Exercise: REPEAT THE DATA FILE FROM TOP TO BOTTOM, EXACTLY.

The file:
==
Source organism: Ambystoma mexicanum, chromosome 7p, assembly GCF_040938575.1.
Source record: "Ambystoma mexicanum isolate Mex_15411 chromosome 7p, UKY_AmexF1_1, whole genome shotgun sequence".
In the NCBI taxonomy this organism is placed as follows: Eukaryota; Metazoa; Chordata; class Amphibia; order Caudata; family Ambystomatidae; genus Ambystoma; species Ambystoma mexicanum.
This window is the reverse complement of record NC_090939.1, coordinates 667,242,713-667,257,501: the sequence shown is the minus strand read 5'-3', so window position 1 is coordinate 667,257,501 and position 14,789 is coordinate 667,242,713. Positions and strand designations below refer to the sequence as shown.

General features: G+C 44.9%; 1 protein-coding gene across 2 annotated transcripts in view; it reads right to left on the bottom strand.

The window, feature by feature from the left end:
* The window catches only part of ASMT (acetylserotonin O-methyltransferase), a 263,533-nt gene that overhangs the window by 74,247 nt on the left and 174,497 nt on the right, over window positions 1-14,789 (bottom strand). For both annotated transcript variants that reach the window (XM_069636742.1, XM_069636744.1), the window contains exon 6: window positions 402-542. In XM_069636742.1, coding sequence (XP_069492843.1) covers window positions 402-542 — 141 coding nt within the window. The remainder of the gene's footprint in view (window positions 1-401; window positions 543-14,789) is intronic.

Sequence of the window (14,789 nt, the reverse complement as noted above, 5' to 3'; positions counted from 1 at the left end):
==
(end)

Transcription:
Source organism: Ambystoma mexicanum, chromosome 7p, assembly GCF_040938575.1.
Source record: "Ambystoma mexicanum isolate Mex_15411 chromosome 7p, UKY_AmexF1_1, whole genome shotgun sequence".
In the NCBI taxonomy this organism is placed as follows: Eukaryota; Metazoa; Chordata; class Amphibia; order Caudata; family Ambystomatidae; genus Ambystoma; species Ambystoma mexicanum.
This window is the reverse complement of record NC_090939.1, coordinates 667,242,713-667,257,501: the sequence shown is the minus strand read 5'-3', so window position 1 is coordinate 667,257,501 and position 14,789 is coordinate 667,242,713. Positions and strand designations below refer to the sequence as shown.

General features: G+C 44.9%; 1 protein-coding gene across 2 annotated transcripts in view; it reads right to left on the bottom strand.

The window, feature by feature from the left end:
* The window catches only part of ASMT (acetylserotonin O-methyltransferase), a 263,533-nt gene that overhangs the window by 74,247 nt on the left and 174,497 nt on the right, over window positions 1-14,789 (bottom strand). For both annotated transcript variants that reach the window (XM_069636742.1, XM_069636744.1), the window contains exon 6: window positions 402-542. In XM_069636742.1, coding sequence (XP_069492843.1) covers window positions 402-542 — 141 coding nt within the window. The remainder of the gene's footprint in view (window positions 1-401; window positions 543-14,789) is intronic.

Sequence of the window (14,789 nt, the reverse complement as noted above, 5' to 3'; positions counted from 1 at the left end):